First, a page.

Make a translation puzzle (Due Thursday, October 3). Your assignment this week is to take a common phrase – a saying, a quote, a song lyric, or anything recognizable to most people – and translate it into logical notation. You should break it up into individual parts (such as P, Q and R), and then combine them using logical notation to create your phrase. This is meant to be a puzzle for your classmates, so do NOT include the original phrase.

Your submission should include: the individual parts P, Q, R etc. (written in English), and the puzzle itself (written in logical notation).

**Extra Credit**. You can earn extra credit by responding to a classmate’s puzzle – either by being the first person to correctly guess the phrase, or by making suggestions, or by offering an alternative way of translating the phrase into logical notation.

Here are two examples:

1.

P: you're happy Q: you know it R: clap your hands Puzzle:

Answer: “If you’re happy and you know it, clap your hands”

2.

P(x,y): you can fool person x at time y Puzzle:

Answer: “You can’t fool all the people all the time”

**How do I type logical notation on the OpenLab?** This is not too hard — BUT it takes a little getting used to. Here’s an example. If you type this into a comment:

Here is a statement: $latex P \wedge Q $

then (after you post the comment) you should see this:

Here is a statement:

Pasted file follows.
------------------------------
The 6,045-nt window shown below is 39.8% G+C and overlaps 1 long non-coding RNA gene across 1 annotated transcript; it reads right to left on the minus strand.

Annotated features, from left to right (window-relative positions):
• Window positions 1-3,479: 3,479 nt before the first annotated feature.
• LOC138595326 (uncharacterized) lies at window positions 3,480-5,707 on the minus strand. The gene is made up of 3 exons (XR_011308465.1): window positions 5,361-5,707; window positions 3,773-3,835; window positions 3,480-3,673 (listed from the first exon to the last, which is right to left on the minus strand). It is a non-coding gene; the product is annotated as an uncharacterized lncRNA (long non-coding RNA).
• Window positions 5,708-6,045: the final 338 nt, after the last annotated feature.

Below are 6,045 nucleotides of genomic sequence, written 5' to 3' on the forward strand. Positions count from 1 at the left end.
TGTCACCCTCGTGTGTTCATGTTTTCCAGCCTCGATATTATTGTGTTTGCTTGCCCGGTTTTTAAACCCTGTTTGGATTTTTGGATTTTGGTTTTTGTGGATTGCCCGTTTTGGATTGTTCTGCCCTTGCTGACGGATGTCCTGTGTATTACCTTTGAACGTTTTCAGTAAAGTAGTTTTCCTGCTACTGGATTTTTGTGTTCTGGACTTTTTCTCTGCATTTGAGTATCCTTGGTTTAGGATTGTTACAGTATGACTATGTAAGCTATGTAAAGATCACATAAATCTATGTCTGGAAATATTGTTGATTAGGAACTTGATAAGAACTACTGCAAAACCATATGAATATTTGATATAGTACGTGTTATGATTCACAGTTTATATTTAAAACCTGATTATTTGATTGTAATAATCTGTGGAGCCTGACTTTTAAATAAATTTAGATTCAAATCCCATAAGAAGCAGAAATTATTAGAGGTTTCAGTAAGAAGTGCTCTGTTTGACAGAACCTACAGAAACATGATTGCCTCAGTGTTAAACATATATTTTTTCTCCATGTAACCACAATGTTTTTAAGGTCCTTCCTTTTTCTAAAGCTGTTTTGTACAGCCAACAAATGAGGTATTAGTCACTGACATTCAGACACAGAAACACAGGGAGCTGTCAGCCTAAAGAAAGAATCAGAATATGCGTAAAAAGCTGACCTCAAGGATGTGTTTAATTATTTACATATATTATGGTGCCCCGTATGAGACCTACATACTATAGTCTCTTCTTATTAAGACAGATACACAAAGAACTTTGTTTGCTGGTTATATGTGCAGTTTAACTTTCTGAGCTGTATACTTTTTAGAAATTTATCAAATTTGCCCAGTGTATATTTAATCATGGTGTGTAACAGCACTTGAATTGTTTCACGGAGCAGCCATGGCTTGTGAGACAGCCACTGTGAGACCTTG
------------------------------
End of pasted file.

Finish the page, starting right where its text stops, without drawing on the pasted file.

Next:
Each equation or expression begins with “$latex ” and ends with “$”. In between “$latex ” and “$” you type your math — many things you type just as they are, like letters and numbers, but each special symbol has a special code. In the example above, we use the code “\wedge” to produce the upside-down vee which means “and”.

Here are a few more examples:

Type this: | to get this result: |

$latex P \vee Q$ | |

$latex P \Rightarrow Q$ | |

$latex \sim P$ | |

$latex \bar{P}$ | |

$latex P \Leftrightarrow Q$ | |

$latex \forall x, P(x)$ | |

$latex \exists x, P(x)$ | |

$latex \forall x \exists y ( P(x) \vee Q(y)) \implies R(x,y) $ |

**LaTeX tester.** Want to test out your LaTeX code before you post it in a comment? There is a LaTeX tester here, where you can type in your formula, hit the button, and see how it looks: http://samples.geekality.net/latex/.

NOTE: When you use the test, do NOT include the dollar signs or the word “latex” — just include the stuff in between.

Finally, if you submit a comment but you find it doesn’t look right, don’t hesitate to make corrections and submit it again – you will NOT be penalized for multiple submissions!